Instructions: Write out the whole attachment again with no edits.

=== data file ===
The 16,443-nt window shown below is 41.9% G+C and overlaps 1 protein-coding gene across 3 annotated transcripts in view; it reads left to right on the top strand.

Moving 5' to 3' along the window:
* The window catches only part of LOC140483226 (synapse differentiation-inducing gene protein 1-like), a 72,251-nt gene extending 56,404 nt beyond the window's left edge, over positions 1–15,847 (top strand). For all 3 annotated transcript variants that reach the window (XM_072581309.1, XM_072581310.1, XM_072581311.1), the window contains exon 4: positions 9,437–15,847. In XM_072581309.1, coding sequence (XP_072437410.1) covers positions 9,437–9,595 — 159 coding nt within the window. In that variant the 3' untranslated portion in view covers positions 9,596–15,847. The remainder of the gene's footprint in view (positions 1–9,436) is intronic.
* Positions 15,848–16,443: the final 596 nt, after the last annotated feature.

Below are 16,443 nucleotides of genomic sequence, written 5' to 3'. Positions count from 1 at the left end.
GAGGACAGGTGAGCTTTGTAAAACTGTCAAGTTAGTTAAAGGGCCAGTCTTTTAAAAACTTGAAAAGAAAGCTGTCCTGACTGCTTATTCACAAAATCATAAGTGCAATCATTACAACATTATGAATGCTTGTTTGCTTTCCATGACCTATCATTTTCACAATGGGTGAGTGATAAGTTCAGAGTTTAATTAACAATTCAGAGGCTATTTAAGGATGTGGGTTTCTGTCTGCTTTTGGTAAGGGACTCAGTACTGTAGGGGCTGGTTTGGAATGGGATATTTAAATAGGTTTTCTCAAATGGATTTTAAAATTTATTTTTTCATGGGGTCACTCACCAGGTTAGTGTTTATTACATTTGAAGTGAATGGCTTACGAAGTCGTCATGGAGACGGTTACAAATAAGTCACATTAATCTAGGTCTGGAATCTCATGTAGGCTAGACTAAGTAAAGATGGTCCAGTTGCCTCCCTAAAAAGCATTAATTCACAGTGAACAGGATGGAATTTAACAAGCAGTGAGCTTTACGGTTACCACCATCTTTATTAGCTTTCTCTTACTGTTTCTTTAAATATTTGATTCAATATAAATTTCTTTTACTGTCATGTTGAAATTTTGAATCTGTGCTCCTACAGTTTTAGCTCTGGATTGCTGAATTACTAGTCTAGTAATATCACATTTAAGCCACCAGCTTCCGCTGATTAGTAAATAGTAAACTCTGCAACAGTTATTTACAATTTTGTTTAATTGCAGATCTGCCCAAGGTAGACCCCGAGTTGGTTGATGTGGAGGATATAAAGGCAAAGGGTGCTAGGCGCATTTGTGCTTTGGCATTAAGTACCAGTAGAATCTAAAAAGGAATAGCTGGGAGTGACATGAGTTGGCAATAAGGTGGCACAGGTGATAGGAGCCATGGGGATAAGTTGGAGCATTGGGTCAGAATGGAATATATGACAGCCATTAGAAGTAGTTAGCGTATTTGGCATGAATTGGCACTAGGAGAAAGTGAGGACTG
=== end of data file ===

The 16,443-nt window shown below is 41.9% G+C and overlaps 1 protein-coding gene across 3 annotated transcripts in view; it reads left to right on the top strand.

Moving 5' to 3' along the window:
* The window catches only part of LOC140483226 (synapse differentiation-inducing gene protein 1-like), a 72,251-nt gene extending 56,404 nt beyond the window's left edge, over positions 1–15,847 (top strand). For all 3 annotated transcript variants that reach the window (XM_072581309.1, XM_072581310.1, XM_072581311.1), the window contains exon 4: positions 9,437–15,847. In XM_072581309.1, coding sequence (XP_072437410.1) covers positions 9,437–9,595 — 159 coding nt within the window. In that variant the 3' untranslated portion in view covers positions 9,596–15,847. The remainder of the gene's footprint in view (positions 1–9,436) is intronic.
* Positions 15,848–16,443: the final 596 nt, after the last annotated feature.

Below are 16,443 nucleotides of genomic sequence, written 5' to 3'. Positions count from 1 at the left end.
GAGGACAGGTGAGCTTTGTAAAACTGTCAAGTTAGTTAAAGGGCCAGTCTTTTAAAAACTTGAAAAGAAAGCTGTCCTGACTGCTTATTCACAAAATCATAAGTGCAATCATTACAACATTATGAATGCTTGTTTGCTTTCCATGACCTATCATTTTCACAATGGGTGAGTGATAAGTTCAGAGTTTAATTAACAATTCAGAGGCTATTTAAGGATGTGGGTTTCTGTCTGCTTTTGGTAAGGGACTCAGTACTGTAGGGGCTGGTTTGGAATGGGATATTTAAATAGGTTTTCTCAAATGGATTTTAAAATTTATTTTTTCATGGGGTCACTCACCAGGTTAGTGTTTATTACATTTGAAGTGAATGGCTTACGAAGTCGTCATGGAGACGGTTACAAATAAGTCACATTAATCTAGGTCTGGAATCTCATGTAGGCTAGACTAAGTAAAGATGGTCCAGTTGCCTCCCTAAAAAGCATTAATTCACAGTGAACAGGATGGAATTTAACAAGCAGTGAGCTTTACGGTTACCACCATCTTTATTAGCTTTCTCTTACTGTTTCTTTAAATATTTGATTCAATATAAATTTCTTTTACTGTCATGTTGAAATTTTGAATCTGTGCTCCTACAGTTTTAGCTCTGGATTGCTGAATTACTAGTCTAGTAATATCACATTTAAGCCACCAGCTTCCGCTGATTAGTAAATAGTAAACTCTGCAACAGTTATTTACAATTTTGTTTAATTGCAGATCTGCCCAAGGTAGACCCCGAGTTGGTTGATGTGGAGGATATAAAGGCAAAGGGTGCTAGGCGCATTTGTGCTTTGGCATTAAGTACCAGTAGAATCTAAAAAGGAATAGCTGGGAGTGACATGAGTTGGCAATAAGGTGGCACAGGTGATAGGAGCCATGGGGATAAGTTGGAGCATTGGGTCAGAATGGAATATATGACAGCCATTAGAAGTAGTTAGCGTATTTGGCATGAATTGGCACTAGGAGAAAGTGAGGACTG